Maryland’s Discovery Rule Sometimes Gives More Time to File a Medical Malpractice Lawsuit
Posted on behalf of Goldberg Finnegan, LLC on Feb 12, 2020 in Medical Malpractice
Medical malpractice claims are quite complex, partly because there are many regulations you must follow when pursuing a claim. Typically, claims must be made within a set amount of time after an injury occurs – but Maryland’s discovery rule may give you more time.
Goldberg Finnegan’s Silver Spring medical malpractice attorneys explain the state’s discovery rule and how it applies to medical malpractice lawsuits. To find out if you may be eligible to seek compensation for your injuries, schedule a free, no-obligation consultation with our legal team today.
Maryland Medical Malpractice Statute of Limitations
The statute of limitations creates a deadline for when a victim must file legal action against the person or party who caused the injury.
In Maryland, the statute of limitations says medical malpractice lawsuits must be filed within five years of the date the injury occurred, or within three years of discovering that injury, whichever date comes first. In practice, this usually means that medical malpractice cases must be filed within 3 years of the date the negligence occurred, though there are some exceptions as detailed below.
If a person suffers from mental disability at the time medical malpractice occurs, the statute of limitations will not begin to run until three years from either the date the victim’s mental disability ends or from the date a guardian was appointed.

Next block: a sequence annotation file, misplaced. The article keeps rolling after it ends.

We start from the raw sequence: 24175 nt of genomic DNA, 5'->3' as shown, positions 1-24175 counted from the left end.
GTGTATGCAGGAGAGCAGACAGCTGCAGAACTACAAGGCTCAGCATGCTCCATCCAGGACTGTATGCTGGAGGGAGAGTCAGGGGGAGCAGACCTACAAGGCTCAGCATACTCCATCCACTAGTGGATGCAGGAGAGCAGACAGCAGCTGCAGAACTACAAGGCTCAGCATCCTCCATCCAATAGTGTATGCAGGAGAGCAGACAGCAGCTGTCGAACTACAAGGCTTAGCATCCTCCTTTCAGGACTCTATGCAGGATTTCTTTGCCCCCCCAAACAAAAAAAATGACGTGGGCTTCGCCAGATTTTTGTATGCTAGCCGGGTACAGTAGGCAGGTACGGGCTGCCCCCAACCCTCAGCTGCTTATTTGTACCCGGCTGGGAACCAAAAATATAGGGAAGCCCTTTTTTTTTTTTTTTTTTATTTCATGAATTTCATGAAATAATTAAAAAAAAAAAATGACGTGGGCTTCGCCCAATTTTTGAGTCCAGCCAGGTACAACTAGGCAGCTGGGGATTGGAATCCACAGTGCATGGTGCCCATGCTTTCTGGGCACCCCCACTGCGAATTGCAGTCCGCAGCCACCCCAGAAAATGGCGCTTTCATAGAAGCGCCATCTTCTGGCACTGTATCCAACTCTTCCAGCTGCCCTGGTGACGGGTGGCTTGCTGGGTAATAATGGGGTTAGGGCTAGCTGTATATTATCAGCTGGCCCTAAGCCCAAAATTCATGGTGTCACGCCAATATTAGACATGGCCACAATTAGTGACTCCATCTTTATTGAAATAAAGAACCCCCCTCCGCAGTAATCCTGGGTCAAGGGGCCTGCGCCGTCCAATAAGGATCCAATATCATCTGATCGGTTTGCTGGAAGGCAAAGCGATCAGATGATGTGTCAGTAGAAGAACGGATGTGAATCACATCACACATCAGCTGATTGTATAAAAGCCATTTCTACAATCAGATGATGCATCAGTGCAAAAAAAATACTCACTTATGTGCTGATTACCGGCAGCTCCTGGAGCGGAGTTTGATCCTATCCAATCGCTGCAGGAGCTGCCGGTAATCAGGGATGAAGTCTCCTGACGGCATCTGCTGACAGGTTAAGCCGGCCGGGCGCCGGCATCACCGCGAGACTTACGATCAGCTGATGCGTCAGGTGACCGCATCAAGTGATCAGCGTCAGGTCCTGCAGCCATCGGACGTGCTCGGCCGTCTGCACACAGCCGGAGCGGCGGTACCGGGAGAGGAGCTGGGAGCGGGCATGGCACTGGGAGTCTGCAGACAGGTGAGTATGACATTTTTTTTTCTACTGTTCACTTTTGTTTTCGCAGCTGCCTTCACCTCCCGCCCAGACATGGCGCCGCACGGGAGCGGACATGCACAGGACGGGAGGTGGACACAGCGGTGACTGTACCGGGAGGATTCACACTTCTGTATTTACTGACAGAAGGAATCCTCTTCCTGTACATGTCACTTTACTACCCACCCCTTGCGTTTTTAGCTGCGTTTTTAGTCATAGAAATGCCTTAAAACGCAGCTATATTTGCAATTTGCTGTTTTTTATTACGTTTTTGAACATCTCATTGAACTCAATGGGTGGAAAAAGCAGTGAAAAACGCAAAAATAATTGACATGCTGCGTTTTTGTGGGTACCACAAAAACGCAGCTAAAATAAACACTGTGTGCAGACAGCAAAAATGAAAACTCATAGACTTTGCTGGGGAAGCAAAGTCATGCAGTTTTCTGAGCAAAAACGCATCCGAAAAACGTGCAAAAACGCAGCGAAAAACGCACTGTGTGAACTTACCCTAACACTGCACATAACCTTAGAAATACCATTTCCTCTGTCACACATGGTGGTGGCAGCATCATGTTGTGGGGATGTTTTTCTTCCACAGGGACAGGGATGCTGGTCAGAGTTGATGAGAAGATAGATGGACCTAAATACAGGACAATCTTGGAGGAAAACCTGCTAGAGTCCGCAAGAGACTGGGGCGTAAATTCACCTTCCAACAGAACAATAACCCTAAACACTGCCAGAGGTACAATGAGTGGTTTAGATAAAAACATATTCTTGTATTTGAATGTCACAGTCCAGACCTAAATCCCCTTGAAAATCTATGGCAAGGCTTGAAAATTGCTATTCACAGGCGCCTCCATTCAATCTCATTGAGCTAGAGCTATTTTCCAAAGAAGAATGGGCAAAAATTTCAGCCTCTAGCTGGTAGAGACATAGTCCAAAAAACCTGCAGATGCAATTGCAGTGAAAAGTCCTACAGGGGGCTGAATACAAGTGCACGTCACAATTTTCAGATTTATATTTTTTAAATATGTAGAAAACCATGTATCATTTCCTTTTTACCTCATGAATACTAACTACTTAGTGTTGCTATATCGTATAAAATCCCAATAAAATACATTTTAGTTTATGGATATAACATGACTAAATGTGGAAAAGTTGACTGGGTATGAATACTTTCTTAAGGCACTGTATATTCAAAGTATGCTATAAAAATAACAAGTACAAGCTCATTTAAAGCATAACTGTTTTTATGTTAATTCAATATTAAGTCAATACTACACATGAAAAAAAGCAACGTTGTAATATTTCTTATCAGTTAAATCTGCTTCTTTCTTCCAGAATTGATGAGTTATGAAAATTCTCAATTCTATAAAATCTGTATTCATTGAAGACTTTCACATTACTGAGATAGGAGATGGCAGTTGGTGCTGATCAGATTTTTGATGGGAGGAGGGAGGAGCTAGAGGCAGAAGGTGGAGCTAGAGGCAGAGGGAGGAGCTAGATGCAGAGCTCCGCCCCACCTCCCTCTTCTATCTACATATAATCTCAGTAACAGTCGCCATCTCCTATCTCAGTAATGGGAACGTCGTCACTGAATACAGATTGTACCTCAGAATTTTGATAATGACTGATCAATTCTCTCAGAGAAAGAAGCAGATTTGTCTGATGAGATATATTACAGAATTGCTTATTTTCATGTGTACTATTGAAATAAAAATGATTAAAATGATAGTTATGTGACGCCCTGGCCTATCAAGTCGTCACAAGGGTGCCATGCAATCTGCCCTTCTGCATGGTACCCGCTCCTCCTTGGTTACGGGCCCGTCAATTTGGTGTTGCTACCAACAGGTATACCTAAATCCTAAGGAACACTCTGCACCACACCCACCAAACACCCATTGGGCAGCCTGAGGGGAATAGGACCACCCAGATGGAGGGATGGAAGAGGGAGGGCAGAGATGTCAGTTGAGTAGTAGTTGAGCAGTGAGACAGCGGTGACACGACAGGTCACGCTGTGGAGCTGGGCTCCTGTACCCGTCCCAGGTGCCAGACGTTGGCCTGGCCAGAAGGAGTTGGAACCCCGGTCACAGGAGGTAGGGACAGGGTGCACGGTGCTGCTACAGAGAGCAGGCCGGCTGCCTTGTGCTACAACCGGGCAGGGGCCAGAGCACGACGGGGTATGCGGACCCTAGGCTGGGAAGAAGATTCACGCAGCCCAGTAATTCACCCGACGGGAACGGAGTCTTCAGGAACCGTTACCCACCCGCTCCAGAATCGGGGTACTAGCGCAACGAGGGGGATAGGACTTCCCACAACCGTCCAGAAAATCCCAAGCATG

Deadlines for Minors
If a medical malpractice victim is a minor, the statute of limitations does not begin to run until the victim turns 18. (MD Code, Courts and Judicial Proceedings, § 5-109 sets a stricter statute of limitations on a minor’s claim for medical malpractice, but it was found unconstitutional by the Maryland Court of Appeals. The legislature has not yet updated the statute). A parent’s claim for medical bills incurred on behalf of a minor child typically must be brought within three years of the time the medical malpractice occurs.
Sometimes, medical malpractice is unknown to the victim at the time it occurs and cannot be discovered until a later date. That is why Maryland has a “discovery rule” to account for those situations.
The discovery rule states the statute of limitations starts when the victim discovers his or her injury or should have discovered it, but no longer than 5 years from the date the injury was committed. As a victim, once you have knowledge that may cause a reasonably prudent person to investigate, you have a responsibility to investigate the situation. The statute of limitations begins running at the time the victim should have known about the injury.
Problems with Proving You Did Not Know About an Injury
As the plaintiff, it is your responsibility to prove you had no knowledge of the injury when it occurred and could not have discovered it until the later date when you found out about it. The discovery rule only allows more time if you can prove that you did not and could not have known of the injury at the time it occurred.
Our Licensed Lawyers May be Able to Help
If you have been harmed by medical malpractice, you may be able to file a lawsuit to pursue damages including medical bills, lost wages, and pain and suffering. The attorneys of Goldberg Finnegan have many years of combined experience fighting to recover maximum compensation for injury victims.
We are available for a free consultation to discuss if you may have a claim for compensation. There are no upfront fees, and you only pay us if we recover compensation for you.